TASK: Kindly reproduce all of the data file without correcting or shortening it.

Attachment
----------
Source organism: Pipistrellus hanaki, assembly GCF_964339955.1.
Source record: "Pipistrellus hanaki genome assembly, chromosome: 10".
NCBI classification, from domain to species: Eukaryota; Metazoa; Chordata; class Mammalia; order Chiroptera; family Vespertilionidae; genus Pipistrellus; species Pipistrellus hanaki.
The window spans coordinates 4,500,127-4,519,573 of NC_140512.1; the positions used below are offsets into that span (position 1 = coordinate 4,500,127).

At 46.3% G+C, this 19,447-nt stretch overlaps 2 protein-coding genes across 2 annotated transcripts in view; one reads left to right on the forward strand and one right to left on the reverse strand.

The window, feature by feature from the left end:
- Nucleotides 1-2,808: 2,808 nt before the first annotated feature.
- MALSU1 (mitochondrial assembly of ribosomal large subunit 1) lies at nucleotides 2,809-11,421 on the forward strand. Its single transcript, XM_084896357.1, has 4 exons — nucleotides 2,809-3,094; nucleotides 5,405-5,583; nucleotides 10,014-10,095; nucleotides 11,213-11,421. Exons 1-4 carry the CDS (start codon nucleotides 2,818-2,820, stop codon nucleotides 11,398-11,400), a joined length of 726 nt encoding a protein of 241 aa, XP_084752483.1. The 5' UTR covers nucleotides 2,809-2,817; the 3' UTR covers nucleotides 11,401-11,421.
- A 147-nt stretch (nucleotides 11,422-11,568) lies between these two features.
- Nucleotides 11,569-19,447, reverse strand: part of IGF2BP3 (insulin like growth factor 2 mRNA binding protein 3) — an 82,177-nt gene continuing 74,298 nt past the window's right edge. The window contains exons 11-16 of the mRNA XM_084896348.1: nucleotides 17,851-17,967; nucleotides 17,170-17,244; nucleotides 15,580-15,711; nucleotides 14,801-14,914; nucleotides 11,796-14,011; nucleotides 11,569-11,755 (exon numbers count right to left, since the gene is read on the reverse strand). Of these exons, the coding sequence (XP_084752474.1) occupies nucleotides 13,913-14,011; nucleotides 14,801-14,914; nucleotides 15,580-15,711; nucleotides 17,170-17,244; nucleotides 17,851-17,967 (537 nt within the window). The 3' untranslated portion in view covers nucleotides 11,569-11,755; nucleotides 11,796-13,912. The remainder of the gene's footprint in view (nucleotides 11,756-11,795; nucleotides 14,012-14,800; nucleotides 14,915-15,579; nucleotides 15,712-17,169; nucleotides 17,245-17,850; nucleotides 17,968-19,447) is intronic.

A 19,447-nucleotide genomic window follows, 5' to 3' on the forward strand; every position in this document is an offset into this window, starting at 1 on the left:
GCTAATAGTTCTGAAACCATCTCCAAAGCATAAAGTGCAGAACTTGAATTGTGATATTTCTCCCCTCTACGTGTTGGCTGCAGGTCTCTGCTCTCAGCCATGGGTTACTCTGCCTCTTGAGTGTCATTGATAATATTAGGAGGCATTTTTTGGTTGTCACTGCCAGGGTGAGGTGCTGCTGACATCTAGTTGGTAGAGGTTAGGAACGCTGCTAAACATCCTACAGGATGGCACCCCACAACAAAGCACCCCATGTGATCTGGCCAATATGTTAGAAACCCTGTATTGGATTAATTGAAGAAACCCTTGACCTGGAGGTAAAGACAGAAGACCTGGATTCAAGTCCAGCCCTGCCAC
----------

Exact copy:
Source organism: Pipistrellus hanaki, assembly GCF_964339955.1.
Source record: "Pipistrellus hanaki genome assembly, chromosome: 10".
NCBI classification, from domain to species: Eukaryota; Metazoa; Chordata; class Mammalia; order Chiroptera; family Vespertilionidae; genus Pipistrellus; species Pipistrellus hanaki.
The window spans coordinates 4,500,127-4,519,573 of NC_140512.1; the positions used below are offsets into that span (position 1 = coordinate 4,500,127).

At 46.3% G+C, this 19,447-nt stretch overlaps 2 protein-coding genes across 2 annotated transcripts in view; one reads left to right on the forward strand and one right to left on the reverse strand.

The window, feature by feature from the left end:
- Nucleotides 1-2,808: 2,808 nt before the first annotated feature.
- MALSU1 (mitochondrial assembly of ribosomal large subunit 1) lies at nucleotides 2,809-11,421 on the forward strand. Its single transcript, XM_084896357.1, has 4 exons — nucleotides 2,809-3,094; nucleotides 5,405-5,583; nucleotides 10,014-10,095; nucleotides 11,213-11,421. Exons 1-4 carry the CDS (start codon nucleotides 2,818-2,820, stop codon nucleotides 11,398-11,400), a joined length of 726 nt encoding a protein of 241 aa, XP_084752483.1. The 5' UTR covers nucleotides 2,809-2,817; the 3' UTR covers nucleotides 11,401-11,421.
- A 147-nt stretch (nucleotides 11,422-11,568) lies between these two features.
- Nucleotides 11,569-19,447, reverse strand: part of IGF2BP3 (insulin like growth factor 2 mRNA binding protein 3) — an 82,177-nt gene continuing 74,298 nt past the window's right edge. The window contains exons 11-16 of the mRNA XM_084896348.1: nucleotides 17,851-17,967; nucleotides 17,170-17,244; nucleotides 15,580-15,711; nucleotides 14,801-14,914; nucleotides 11,796-14,011; nucleotides 11,569-11,755 (exon numbers count right to left, since the gene is read on the reverse strand). Of these exons, the coding sequence (XP_084752474.1) occupies nucleotides 13,913-14,011; nucleotides 14,801-14,914; nucleotides 15,580-15,711; nucleotides 17,170-17,244; nucleotides 17,851-17,967 (537 nt within the window). The 3' untranslated portion in view covers nucleotides 11,569-11,755; nucleotides 11,796-13,912. The remainder of the gene's footprint in view (nucleotides 11,756-11,795; nucleotides 14,012-14,800; nucleotides 14,915-15,579; nucleotides 15,712-17,169; nucleotides 17,245-17,850; nucleotides 17,968-19,447) is intronic.

A 19,447-nucleotide genomic window follows, 5' to 3' on the forward strand; every position in this document is an offset into this window, starting at 1 on the left:
GCTAATAGTTCTGAAACCATCTCCAAAGCATAAAGTGCAGAACTTGAATTGTGATATTTCTCCCCTCTACGTGTTGGCTGCAGGTCTCTGCTCTCAGCCATGGGTTACTCTGCCTCTTGAGTGTCATTGATAATATTAGGAGGCATTTTTTGGTTGTCACTGCCAGGGTGAGGTGCTGCTGACATCTAGTTGGTAGAGGTTAGGAACGCTGCTAAACATCCTACAGGATGGCACCCCACAACAAAGCACCCCATGTGATCTGGCCAATATGTTAGAAACCCTGTATTGGATTAATTGAAGAAACCCTTGACCTGGAGGTAAAGACAGAAGACCTGGATTCAAGTCCAGCCCTGCCAC